And one could argue that one of the main motives for the invention of the computer was to help large railroads handle all their data! You run a factory, and your foreman can keep an eye on things and let you know when something needs to be re-ordered-- if, on the other hand, you run a railroad you have to get information from many, many sources (operating personnel and customers both) who may be hundreds of miles away from your office: my guess is that, at the beginning of the 20th C, large railroad companies were the biggest non-governmental "data processors." So there were inventors…
Around 1890 Herman Hollerith developed punch-card technology. His company later (in the 1920s) changed its name to "International Business Machines" and was a technological leader in developing… more versatile sorting machines for punched cards, then machines that also did arithmetic with the numbers punched into the cards, then (after WW II) what we now know as "electronic computers": a history of IBM is a large part of the history of computer development between the late 19th and middle 20th centuries.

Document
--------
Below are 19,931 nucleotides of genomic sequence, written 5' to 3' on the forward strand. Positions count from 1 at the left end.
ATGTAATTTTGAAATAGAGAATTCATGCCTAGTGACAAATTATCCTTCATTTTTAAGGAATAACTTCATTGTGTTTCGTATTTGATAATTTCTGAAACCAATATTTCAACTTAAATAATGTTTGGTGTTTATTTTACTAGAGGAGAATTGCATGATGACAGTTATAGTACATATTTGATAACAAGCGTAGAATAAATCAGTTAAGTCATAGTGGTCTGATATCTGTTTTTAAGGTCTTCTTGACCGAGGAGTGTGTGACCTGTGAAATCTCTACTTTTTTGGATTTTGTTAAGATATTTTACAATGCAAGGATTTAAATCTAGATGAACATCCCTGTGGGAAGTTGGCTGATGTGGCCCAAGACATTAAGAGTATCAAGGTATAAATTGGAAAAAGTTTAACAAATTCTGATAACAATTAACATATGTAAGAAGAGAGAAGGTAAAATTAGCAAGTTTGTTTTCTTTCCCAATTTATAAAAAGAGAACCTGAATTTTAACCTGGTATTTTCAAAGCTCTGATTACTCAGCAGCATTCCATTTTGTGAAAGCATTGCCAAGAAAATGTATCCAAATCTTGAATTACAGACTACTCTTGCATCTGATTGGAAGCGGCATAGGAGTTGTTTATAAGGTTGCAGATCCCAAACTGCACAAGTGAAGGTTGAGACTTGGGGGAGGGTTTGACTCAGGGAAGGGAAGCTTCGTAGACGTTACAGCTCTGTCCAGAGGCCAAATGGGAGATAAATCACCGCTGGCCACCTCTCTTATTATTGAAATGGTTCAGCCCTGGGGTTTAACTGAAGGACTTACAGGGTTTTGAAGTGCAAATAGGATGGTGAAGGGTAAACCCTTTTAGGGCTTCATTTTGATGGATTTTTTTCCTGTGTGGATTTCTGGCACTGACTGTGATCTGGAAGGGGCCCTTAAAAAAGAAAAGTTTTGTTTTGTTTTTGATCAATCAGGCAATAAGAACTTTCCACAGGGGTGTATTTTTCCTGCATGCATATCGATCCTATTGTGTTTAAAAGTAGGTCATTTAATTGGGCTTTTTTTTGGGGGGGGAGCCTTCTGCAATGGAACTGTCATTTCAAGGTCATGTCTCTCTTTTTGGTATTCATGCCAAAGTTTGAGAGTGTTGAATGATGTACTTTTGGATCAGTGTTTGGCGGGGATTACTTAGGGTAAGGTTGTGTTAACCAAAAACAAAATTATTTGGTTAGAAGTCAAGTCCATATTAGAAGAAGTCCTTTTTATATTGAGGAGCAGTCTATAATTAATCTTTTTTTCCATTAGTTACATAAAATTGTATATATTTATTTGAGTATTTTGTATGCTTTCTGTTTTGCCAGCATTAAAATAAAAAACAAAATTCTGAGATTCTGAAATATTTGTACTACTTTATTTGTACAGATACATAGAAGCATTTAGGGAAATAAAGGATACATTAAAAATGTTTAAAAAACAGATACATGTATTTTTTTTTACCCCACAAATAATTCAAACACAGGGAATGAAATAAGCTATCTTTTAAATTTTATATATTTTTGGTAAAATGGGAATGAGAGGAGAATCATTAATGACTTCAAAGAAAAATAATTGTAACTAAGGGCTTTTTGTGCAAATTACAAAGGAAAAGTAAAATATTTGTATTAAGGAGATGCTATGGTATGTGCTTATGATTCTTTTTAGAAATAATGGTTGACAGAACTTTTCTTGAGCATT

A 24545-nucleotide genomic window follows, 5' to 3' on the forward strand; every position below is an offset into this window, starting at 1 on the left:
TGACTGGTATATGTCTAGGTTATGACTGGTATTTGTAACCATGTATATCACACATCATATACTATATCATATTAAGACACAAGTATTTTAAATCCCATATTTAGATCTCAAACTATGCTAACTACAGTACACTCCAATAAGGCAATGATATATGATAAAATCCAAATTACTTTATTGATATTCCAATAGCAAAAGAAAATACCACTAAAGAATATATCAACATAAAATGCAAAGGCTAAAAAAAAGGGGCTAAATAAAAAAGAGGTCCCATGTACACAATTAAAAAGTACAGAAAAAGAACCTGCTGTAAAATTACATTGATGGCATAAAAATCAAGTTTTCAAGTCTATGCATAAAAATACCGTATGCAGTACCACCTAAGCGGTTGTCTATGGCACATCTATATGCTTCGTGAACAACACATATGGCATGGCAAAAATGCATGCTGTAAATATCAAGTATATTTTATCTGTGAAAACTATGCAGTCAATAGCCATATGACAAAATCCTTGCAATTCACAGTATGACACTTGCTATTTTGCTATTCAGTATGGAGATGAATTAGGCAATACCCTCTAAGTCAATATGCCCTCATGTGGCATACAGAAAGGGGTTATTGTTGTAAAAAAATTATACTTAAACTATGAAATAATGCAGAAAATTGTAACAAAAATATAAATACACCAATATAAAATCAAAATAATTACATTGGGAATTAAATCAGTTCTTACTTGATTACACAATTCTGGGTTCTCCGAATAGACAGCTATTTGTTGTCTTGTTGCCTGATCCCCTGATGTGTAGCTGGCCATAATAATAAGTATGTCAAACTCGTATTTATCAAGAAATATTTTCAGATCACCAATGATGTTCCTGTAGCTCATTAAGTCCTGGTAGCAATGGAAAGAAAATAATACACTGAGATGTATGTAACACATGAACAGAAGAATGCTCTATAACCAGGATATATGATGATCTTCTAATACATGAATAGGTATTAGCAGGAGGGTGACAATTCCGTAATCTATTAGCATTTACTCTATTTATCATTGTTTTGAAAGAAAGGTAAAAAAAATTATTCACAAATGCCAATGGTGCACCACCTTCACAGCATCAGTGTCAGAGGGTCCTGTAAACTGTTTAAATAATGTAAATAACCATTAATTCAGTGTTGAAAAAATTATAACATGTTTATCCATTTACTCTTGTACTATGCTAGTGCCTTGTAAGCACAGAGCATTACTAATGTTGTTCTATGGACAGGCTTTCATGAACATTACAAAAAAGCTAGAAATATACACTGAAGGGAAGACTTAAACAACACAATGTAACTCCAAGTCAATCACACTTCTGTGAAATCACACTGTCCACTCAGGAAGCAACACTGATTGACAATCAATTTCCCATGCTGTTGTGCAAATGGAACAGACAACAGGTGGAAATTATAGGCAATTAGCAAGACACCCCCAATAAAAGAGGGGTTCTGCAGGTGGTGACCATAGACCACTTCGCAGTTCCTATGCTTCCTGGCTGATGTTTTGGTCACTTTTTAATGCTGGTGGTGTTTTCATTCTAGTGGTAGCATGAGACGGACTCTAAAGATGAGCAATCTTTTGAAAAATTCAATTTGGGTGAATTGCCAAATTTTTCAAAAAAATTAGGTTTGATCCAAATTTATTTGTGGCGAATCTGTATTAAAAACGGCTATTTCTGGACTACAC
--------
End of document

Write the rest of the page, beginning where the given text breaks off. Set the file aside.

And who were Hollerith's early customers? Who, in other words, had enough of a data-management task that they thought it was worth investing in new technology to help with it? Well, one was the U.S. Census Bureau who wanted to process the resuls of the 1890 census. Another, however, was … the New York Central Railroad! The computer revolution, in other words, started to help (i) government bureaucracies and (ii) railroads.
(Union Pacific has over 7,000 locomotives; at any one time a significant number of them are off home rails being photographed by rail fans all over the continent. Try to imagine what it would be like to keep track of the mileage they are running up and on which properties without a computer!)